The importance of early engagement with MOOCs (and other findings)
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As the MOOC movement has gained momentum over the last few years, there have been numerous claims around the impact they may eventually have. So it’s interesting to read the MOOC Research Initiative’s report into the industry that was published recently. It provides a report card on the sector, outlining some of the areas that they’ve done well in, and some that haven’t really shifted the needle quite as much as expected.
First, lets look at some of the positive aspects. The study found that early engagement was key for overall student engagement levels. Students who got involved in their courses were found to be more likely to last the distance. This manifested itself in strong levels of student engagement in the early stages of a course, with discussions around class events particularly common. Despite this however, the 90/9/1 rule of communities seemed to be present, with the majority of students in the lurker mode.
Equally, it was found that those who did manage to complete the course were confident that they would do so from the outset. This was reflected in an overwhelming desire towards self-improvement, with these intrinsic goals supporting the completion of the course better than any external ones.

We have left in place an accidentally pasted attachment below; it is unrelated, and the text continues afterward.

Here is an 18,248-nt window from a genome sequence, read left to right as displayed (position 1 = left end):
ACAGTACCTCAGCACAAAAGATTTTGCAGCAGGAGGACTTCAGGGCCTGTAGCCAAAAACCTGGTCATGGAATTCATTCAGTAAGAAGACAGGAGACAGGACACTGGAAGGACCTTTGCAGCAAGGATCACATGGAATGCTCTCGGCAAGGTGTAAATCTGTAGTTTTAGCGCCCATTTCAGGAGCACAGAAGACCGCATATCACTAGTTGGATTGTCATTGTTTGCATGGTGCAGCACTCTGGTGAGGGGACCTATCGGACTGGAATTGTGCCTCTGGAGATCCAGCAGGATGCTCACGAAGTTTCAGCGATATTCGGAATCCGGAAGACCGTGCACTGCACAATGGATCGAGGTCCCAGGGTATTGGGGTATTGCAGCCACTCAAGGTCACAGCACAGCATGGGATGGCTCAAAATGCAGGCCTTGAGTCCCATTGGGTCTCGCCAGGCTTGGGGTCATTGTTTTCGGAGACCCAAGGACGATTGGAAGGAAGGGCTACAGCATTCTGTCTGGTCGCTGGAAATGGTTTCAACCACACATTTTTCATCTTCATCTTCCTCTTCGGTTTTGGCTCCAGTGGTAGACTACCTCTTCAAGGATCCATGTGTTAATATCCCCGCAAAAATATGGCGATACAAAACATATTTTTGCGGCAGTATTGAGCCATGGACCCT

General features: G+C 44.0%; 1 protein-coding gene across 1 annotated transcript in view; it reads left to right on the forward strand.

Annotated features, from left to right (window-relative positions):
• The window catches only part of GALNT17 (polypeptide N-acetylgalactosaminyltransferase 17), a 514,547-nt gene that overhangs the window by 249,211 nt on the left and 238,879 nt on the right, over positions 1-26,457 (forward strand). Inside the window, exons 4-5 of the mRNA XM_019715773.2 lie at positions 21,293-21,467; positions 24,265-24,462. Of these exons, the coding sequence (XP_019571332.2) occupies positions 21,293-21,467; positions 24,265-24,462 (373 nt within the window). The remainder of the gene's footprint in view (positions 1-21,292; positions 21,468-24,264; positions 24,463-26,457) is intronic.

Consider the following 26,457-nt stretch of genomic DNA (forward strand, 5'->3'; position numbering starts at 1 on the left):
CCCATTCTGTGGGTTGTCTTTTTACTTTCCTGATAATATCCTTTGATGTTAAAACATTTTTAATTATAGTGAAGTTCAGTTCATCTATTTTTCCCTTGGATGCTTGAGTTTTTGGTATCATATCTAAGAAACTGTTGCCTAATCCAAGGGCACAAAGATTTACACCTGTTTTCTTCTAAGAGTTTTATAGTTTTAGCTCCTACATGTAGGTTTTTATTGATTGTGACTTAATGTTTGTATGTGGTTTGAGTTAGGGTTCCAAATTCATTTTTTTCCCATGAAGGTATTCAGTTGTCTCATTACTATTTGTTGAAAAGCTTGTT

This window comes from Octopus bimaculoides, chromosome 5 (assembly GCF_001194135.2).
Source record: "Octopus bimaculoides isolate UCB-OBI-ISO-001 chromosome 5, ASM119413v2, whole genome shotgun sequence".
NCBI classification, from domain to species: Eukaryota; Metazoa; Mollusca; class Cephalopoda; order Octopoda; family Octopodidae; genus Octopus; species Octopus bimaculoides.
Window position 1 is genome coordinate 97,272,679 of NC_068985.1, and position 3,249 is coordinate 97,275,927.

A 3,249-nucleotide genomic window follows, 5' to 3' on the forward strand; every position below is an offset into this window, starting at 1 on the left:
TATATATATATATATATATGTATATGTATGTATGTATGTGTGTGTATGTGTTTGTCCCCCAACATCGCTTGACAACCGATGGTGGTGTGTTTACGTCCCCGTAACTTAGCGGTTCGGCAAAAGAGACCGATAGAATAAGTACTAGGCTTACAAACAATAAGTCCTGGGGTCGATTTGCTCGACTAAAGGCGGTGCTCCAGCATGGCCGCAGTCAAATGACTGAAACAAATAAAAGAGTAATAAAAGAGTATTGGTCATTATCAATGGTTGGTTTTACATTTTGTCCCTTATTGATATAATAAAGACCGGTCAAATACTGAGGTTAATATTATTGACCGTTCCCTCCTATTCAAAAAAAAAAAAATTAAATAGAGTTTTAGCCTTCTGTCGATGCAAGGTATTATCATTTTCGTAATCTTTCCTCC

The report also suggested that MOOCs have the potential to adequately prepare students for tertiary education, with the archive functionality providing excellent opportunities for self-study or remedial learning.
It wasn’t a completely rosy picture of course. The report highlighted the lack of real traction in the corporate learning sector, and suggested improvements in this area could be made by better integrating theoretical knowledge with practical applications. This, coupled with better opportunities to reflect on the knowledge gained, would help to break into the corporate market.
The report was also rather dismissive of any revolutionary intent on the behalf of MOOCs. It suggested that they are more likely to preserve the status quo of higher education than to overturn it, and that any disruption caused will probably be economic rather than pedagogic.
It’s on this note that an interesting challenge emerging from Wharton is focusing. The Reimagine Education challenge is seeking submissions from educators around the world who are willing to describe how they are exploring new ways of teaching, learning and delivering educational content. The most innovative approaches will be considered for awards and monetary prizes.Original post
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